Thursday, December 12th, 2019

Future Teens – Emotional Bachelor

CTRL-F: “big mood”: no results, somehow…


Jacob Sujin Kuppermann: Future Teens describe themselves as “bummer pop,” which is exactly the kind of faux-genre name that pop-punk bands that seem ill at ease with pop-punkness give themselves (see also Los Angeles’ Illuminati Hotties, who describe themselves as “tenderpunk”). It’s not even accurate in this case– “Emotional Bachelor” isn’t all that much of a bummer. (In a year where we got an American Football album, I’m not sure how it could compare.) Instead, it’s a perfect capturing of the messy, ambiguous relationships you cultivate when you have no real idea what you’re doing with your life. The sorta-emo aesthetics do some of the lifting here, but Amy Hoffman and Daniel Radin’s precise lyrical details– the awkward wave to a stranger, the 3 a.m. texts to get lunch, the parties you would have skipped– are the stars here. Their voices mesh well, too, in the way that great punk co-leads do– less duet partners and more two ghosts crying out from separate tombs. It’s great melodrama, as the guitars run like buzzsaws into the backbeats, the kind of incomprehensible interpersonal scrums that will seem like nothing in a year but feel like everything now.

Iain Mew: The guitars balance perfectly between chime and crunch, the vocals similarly somewhere between Death Cab and Idlewild, and it starts with an amazing bitter pun on the word “lying.” It doesn’t have the heft to get past indie comfort listening, but I’ll definitely take it as that.

Jonathan Bradley: When older artists sound this worn down by life, we call it Americana, but Future Teens are young enough that their country-tinged guitar anxiety accumulates a pop-punk energy. It places them in a common lineage with groups like Worriers or The Wonder Years, who share a Northeastern origin and an understanding of how engaging earnestness can be. The lyrics speak of Boston-area locations and early-morning hours and feeling adrift in both.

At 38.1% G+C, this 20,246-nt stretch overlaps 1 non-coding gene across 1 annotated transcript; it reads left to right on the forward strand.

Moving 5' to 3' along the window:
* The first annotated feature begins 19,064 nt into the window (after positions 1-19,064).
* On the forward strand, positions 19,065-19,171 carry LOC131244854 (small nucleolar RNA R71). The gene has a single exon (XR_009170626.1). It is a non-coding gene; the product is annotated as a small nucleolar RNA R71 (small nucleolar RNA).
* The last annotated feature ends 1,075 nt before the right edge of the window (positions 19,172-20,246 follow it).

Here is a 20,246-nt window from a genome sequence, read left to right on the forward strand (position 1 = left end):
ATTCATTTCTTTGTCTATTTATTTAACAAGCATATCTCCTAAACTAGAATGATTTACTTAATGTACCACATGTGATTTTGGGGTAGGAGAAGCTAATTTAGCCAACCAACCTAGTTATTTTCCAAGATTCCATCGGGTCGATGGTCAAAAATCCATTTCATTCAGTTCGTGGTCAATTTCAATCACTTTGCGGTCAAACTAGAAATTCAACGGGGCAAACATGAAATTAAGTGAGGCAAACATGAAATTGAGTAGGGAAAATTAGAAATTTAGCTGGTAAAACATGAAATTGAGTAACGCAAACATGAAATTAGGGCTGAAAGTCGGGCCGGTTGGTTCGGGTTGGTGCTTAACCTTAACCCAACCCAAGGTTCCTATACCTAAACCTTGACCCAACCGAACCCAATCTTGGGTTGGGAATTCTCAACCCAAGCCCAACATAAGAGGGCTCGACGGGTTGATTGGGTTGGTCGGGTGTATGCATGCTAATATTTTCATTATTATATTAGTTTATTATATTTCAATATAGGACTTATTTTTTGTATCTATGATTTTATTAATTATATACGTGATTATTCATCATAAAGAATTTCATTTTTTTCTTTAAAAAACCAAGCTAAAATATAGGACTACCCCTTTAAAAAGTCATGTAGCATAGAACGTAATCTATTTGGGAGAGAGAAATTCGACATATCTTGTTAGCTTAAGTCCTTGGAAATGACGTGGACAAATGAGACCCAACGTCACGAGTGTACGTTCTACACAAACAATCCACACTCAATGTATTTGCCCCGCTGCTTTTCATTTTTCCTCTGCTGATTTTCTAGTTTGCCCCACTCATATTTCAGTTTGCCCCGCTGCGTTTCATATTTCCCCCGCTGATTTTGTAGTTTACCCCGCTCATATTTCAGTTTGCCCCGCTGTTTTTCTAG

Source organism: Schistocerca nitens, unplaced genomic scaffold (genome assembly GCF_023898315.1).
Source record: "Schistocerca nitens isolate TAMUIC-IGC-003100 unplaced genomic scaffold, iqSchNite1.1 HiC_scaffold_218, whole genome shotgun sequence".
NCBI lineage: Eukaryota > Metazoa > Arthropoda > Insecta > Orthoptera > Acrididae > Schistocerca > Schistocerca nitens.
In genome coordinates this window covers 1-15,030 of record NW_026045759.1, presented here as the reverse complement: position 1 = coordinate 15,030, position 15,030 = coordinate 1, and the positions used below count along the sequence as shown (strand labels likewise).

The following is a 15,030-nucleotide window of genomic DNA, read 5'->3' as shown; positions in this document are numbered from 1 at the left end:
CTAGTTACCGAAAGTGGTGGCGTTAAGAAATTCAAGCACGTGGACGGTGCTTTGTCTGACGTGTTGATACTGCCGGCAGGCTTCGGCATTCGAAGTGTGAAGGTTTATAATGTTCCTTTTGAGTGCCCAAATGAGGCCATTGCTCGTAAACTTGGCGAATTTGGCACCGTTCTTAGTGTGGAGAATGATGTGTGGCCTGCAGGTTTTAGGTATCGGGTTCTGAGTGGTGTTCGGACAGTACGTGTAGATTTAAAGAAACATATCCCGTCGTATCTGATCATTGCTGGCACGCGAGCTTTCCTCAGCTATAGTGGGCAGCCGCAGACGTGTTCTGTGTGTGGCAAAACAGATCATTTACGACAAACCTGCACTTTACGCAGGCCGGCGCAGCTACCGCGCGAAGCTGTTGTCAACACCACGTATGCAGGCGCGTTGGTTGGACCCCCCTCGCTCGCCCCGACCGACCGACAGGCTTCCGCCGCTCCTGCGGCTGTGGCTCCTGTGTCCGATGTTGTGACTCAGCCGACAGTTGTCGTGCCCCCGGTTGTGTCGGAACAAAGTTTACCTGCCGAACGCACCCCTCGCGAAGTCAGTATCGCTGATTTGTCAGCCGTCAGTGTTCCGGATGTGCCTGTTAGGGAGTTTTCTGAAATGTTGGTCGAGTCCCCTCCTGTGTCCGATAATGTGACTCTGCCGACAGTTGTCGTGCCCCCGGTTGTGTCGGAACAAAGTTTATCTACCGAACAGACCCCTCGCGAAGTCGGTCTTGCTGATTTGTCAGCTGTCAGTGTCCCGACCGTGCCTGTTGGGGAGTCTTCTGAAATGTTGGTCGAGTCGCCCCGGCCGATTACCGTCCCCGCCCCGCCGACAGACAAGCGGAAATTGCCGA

Alfred Soto: Amy Hoffman and Daniel Radin trade verses and compete for levels of specificity — kissing in Harvard Square, realizing they’ve never seen each other in broad daylight (I can relate!) — that the arrangement can’t match.

Oliver Maier: Rattles through power pop clichés with maddening elegance and makes me feel like a teenager, probably one of the highest feats an emo-tinged rock song can aspire to. 

Vikram Joseph: Messaging, but not too much. Trying to get your tone right – funny, warm, but not, y’know, bubbly. Emojis? Which ones? Making plans. Being bailed on. The dark algebra of exactly how many times you can be bailed on and try to rearrange plans and still keep some semblance of dignity. Trying not to tell your friends about him too soon. Logistics, plans, schedules, mutually convenient places to meet. Trying to figure out why you’re left cold by someone who’s a really nice guy. Trying not to get your hopes up when you meet someone who blows your mind. Letting them rise up anyway. Being ghosted. Barely fighting back an anxiety attack in a tapas restaurant surrounded by your extended family as you realise that’s what’s happening. Starting again. Dating is fucking exhausting, an endless churn that more often than not leaves you exactly where you started, and thank god Future Teens have documented it. Pitched somewhere between Kacey Musgraves and Modern Baseball, with guitars that flicker and surge and some exquisite boy-girl harmonies, “Emotional Bachelor” is an incredibly pretty backdrop for a whole lot of disappointment and regret. “Waking up in debt to the night before”, the nausea and disorientation of seeing someone you’ve slept with in an unexpected situation, and drunk 3 a.m. epiphanies that, oh god, maybe he was perfect — the things we go through in the hope of something better.

Reader average: [7] (1 vote)

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